Sunday, October 23, 2005

The Traveling Engineer

An "expert" is someone from out of town carrying a clipboard. That's an expression I've used from time to time, but didn't always appreciate. I've always known that if you carried a clipboard or stack of papers and dressed appropriatly it was possible to pass as someone "official" and fool most people into thinking you're someone you're not. In fact I have been mistaken for teaching assistants or even professors when I didn't intend to give that impression.

What I've just begun to appreciate, though, is how willing many people are to follow the direction of someone they've never met before.

Last week I traveled to a manufacturing facility where I've never been before. I've never met anyone there (though I've talked with a few on the phone) so they really had no idea what to expect. So I walked in, boss by my side, and started meeting people. I disappeared for half a day studying product samples and working with my boss. Afterwards we presented our findings to the plant staff.

Here's where it gets interesting. My boss gave me the go-ahead to change the equipment and then went back to studying samples, barely checking in on me. So I went out to the shop and the factory floor and started directing changes. Nobody questioned me. Not the workers on the floor, not the managers and technicians, not the guys in the shop who had 30 more years experience. They all wanted to learn from what I was doing and followed my lead without question.

My boss hardly interfered, even though he still wasn't positive that my analysis of the situation was completely correct. That changed later on when results started coming back. He approached me and (while giving me a good natured punch in the ribs) said he thought I had been right in my analysis. (He had gone out on a limb to support me.)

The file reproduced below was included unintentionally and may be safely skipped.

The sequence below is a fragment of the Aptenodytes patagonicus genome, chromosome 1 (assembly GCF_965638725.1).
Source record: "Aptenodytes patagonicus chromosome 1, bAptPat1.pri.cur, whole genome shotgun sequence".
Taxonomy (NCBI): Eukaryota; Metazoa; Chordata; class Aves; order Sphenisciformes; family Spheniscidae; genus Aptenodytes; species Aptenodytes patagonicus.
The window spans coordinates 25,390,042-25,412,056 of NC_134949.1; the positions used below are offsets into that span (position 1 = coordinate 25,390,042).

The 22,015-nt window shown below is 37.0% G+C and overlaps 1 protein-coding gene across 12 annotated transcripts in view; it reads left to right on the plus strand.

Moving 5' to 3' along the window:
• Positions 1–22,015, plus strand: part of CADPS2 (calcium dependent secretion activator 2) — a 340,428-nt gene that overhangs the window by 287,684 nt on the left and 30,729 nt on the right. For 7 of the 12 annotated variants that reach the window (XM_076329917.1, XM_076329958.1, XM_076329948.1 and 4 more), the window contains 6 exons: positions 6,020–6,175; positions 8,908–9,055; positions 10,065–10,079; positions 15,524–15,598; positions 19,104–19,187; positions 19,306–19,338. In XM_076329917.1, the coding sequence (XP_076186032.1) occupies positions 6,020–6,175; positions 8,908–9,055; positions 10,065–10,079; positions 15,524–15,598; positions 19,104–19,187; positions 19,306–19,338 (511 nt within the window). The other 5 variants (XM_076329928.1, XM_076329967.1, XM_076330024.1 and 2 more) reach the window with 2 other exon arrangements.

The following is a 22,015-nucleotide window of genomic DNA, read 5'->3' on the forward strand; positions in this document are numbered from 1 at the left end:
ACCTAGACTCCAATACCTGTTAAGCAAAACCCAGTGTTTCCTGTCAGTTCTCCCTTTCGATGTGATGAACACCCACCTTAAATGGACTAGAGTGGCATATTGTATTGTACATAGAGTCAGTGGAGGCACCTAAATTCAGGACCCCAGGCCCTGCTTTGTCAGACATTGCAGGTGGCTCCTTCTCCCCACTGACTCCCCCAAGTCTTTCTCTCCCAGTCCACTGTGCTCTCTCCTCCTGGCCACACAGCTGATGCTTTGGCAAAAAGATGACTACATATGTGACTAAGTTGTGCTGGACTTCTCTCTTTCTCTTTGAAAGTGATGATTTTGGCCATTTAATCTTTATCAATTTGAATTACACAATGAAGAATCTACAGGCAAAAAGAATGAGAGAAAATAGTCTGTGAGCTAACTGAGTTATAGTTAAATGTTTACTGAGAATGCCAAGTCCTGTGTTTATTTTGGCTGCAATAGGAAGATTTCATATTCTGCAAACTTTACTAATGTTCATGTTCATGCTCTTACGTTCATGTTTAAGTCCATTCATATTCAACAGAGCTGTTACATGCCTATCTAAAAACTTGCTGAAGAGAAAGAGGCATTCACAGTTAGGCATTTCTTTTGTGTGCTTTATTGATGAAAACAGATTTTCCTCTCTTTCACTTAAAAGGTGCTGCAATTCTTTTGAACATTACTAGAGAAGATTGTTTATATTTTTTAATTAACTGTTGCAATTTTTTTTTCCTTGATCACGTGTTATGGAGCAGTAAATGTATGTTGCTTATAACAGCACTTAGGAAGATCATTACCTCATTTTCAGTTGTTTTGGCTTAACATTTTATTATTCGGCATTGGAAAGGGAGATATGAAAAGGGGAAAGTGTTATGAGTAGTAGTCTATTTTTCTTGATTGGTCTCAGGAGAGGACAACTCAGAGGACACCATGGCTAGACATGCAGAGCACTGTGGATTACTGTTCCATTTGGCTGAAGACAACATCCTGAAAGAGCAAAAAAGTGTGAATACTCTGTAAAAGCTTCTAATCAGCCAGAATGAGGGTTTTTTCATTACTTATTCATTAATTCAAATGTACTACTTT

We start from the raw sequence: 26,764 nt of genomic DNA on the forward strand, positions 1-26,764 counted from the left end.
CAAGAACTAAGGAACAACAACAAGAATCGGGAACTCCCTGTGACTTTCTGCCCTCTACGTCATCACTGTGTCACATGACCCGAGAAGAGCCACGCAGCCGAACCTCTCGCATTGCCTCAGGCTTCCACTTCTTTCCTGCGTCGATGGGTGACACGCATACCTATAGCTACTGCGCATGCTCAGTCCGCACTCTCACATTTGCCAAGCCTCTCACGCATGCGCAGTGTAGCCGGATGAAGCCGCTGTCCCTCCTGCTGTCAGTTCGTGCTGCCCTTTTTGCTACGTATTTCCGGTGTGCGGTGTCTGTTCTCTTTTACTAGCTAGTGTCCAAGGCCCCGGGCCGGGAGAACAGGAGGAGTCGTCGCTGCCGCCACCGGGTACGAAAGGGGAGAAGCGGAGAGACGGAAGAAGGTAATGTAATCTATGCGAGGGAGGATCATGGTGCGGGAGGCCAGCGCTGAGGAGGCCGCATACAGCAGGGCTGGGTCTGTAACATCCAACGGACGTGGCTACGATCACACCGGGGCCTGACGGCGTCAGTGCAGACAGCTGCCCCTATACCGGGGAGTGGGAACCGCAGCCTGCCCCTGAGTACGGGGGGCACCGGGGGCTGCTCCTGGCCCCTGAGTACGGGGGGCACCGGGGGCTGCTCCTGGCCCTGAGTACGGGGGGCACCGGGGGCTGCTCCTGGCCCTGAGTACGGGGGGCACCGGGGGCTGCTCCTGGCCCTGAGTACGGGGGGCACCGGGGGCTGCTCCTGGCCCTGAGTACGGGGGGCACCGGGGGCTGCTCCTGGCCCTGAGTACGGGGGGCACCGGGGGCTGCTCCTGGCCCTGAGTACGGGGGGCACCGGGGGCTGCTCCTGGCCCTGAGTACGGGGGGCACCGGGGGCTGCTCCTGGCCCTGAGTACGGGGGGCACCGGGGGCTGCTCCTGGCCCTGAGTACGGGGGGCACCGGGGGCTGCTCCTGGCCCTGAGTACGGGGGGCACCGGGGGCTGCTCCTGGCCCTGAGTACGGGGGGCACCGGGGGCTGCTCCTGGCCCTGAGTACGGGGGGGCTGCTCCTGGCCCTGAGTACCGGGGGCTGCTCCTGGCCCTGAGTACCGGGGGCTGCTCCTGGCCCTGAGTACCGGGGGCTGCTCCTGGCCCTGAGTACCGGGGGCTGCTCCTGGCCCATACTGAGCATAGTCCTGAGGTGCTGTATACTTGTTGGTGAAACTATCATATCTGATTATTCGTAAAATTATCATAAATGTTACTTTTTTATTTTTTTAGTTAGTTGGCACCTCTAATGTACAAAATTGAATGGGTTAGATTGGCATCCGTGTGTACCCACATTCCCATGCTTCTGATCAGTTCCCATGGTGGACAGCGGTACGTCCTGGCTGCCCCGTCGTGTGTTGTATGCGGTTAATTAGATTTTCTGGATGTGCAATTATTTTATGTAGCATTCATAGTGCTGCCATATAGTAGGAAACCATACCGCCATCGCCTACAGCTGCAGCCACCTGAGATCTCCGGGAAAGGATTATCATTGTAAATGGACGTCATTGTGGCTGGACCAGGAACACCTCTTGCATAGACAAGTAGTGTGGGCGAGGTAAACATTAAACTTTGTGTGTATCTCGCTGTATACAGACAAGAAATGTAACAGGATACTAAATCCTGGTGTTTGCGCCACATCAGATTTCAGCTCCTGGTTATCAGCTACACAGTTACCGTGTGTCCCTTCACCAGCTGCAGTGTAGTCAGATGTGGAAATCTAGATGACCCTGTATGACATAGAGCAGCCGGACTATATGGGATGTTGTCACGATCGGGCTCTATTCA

So we finished up our work together and packed up to go. Then the plant staff asked me to come back next week and work on another piece of equipment. Just two weeks before they hadn't "had the time" to do this work, and yet they wanted me to start in on it as soon as I could get back (regardless of whether or not my boss was along)

So it looks like it really is true...carry a clipboard and (with a little confidence) you can be the expert from out of town. Which is a good thing, because I like the folks at the factory and I'm glad they're having me back to work with them again.

Now if you'll pardon me, I have to re-pack my suitcase.

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